Dallas unveils new initiative to curb child poverty
- Dallas Mayor Mike Rawlings announced the formation of a new, independent nonprofit organization, the Child Poverty Action Lab (CPAL).
- Early next year, the organization intends to release a roadmap to reduce child poverty in Dallas by 50% in 20 years and break the generational chain of poverty. The analysis will present leading indicators for childhood poverty and the measurable change necessary to meet the 50% reduction goal.
- CPAL will bring together numerous philanthropic groups and corporate groups as well as city departments, although it will not be a government-run entity. The groups committed to be part of CPAL are meeting on a quarterly basis to strategize.
Rawlings said childhood poverty presents itself in different ways and places throughout Dallas. CPAL will examine the variety of root causes and offer strategies of best fit for each area.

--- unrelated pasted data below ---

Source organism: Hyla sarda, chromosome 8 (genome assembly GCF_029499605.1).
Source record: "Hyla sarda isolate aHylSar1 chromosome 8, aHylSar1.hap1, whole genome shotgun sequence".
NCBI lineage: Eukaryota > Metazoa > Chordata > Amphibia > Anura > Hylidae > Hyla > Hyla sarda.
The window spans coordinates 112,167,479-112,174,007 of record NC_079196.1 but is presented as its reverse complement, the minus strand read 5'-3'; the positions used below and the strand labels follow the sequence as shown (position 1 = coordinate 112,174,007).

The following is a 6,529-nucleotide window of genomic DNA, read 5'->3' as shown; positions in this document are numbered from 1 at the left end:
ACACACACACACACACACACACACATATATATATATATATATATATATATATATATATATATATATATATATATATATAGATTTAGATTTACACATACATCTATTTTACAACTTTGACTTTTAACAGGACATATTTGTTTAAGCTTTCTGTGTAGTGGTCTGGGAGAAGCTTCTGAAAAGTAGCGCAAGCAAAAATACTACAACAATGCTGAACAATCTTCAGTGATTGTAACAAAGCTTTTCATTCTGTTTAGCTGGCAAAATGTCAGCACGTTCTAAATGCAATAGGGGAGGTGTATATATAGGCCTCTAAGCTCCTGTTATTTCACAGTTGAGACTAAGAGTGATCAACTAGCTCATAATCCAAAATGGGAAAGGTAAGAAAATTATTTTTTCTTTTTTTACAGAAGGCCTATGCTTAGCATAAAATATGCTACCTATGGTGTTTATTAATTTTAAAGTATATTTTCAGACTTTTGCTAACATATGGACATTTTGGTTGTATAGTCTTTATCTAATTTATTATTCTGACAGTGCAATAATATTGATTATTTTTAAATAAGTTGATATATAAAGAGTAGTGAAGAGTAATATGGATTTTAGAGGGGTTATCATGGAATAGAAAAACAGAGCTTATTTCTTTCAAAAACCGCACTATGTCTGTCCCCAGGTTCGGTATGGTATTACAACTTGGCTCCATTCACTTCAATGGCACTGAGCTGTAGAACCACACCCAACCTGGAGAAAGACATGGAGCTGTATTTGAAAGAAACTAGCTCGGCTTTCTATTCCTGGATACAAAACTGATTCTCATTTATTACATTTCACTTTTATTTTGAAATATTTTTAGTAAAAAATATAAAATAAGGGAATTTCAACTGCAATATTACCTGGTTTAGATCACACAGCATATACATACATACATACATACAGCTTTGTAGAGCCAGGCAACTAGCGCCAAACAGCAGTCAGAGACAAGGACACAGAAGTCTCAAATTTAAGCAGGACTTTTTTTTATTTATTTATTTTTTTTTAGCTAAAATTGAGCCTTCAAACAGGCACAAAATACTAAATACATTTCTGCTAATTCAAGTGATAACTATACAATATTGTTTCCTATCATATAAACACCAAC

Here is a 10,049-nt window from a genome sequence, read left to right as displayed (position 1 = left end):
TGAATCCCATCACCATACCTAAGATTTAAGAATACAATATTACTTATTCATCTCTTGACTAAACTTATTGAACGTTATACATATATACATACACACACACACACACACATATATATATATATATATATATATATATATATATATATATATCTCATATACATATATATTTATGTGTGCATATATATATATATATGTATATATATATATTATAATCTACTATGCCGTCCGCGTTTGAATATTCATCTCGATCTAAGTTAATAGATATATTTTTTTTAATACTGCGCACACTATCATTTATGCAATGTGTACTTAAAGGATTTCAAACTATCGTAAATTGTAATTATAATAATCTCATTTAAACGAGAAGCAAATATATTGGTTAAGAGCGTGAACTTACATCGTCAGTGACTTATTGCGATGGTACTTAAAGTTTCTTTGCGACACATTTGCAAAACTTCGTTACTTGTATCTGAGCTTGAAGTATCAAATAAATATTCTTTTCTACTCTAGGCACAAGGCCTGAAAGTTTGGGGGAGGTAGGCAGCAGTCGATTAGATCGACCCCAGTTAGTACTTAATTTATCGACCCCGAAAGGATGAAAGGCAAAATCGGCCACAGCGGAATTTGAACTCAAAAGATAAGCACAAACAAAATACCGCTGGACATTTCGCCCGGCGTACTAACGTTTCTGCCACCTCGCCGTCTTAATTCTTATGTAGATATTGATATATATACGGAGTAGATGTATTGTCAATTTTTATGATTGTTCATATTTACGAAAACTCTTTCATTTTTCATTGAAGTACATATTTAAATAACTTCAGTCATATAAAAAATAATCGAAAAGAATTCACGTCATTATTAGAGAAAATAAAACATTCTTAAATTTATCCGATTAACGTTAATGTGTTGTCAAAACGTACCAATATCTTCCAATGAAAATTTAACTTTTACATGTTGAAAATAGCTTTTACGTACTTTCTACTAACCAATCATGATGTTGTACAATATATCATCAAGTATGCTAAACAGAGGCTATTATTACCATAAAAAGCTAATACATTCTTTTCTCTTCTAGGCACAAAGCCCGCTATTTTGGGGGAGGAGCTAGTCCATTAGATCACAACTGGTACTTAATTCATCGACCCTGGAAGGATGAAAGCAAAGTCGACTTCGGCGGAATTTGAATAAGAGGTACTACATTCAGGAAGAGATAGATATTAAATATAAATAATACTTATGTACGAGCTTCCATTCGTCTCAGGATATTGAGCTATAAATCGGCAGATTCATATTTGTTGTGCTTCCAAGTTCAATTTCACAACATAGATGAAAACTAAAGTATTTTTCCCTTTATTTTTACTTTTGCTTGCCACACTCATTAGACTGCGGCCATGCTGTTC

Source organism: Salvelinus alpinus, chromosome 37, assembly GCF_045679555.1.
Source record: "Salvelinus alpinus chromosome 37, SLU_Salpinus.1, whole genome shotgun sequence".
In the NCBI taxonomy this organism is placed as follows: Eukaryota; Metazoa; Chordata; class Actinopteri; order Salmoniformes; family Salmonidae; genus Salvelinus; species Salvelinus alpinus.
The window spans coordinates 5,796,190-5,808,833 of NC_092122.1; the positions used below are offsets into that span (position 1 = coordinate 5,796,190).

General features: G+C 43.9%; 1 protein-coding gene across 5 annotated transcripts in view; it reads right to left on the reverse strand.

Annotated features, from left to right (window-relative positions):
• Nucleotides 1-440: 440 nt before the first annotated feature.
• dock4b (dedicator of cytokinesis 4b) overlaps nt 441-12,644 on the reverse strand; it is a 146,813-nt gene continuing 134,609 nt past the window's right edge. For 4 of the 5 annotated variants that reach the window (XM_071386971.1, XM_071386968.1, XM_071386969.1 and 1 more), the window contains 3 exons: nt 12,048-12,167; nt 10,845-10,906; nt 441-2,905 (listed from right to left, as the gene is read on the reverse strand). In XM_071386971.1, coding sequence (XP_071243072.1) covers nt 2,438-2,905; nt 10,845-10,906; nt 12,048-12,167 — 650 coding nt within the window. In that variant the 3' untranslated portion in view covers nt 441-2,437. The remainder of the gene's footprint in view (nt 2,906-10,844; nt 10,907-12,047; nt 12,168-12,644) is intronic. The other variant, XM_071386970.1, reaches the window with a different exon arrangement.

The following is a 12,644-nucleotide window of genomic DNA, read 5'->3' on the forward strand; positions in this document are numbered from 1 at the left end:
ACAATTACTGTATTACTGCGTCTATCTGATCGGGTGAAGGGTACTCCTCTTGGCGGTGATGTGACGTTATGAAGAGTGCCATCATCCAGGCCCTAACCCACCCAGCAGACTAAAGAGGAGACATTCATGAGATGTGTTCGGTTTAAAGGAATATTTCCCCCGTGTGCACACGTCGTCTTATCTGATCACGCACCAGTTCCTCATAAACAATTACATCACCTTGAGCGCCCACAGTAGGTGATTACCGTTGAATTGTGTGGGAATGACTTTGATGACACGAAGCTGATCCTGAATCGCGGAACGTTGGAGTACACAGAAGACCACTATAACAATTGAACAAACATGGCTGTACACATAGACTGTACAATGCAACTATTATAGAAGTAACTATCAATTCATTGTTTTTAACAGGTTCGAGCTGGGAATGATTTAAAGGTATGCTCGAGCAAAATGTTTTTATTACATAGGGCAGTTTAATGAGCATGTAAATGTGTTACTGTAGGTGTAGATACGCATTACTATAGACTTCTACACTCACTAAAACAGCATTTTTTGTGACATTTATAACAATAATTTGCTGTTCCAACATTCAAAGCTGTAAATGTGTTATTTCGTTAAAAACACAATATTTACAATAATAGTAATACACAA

Rawlings also acknowledged that poverty creeps from one generation to the next and is a difficult cycle to break. CPAL aims to identify and try solutions that haven't been attempted before. CPAL's website states that "treatment without prevention is unsustainable."
Cities face the perennial issue of how to fund new programs. But CPAL's model of funding a public-private initiative through philanthropic efforts has a proven track record of success and producing solutions that risk-averse, publicly-funded entities are unable or skittish to try. So far CPAL has raised $1.7 million in philanthropic seed money, reports the Dallas News.
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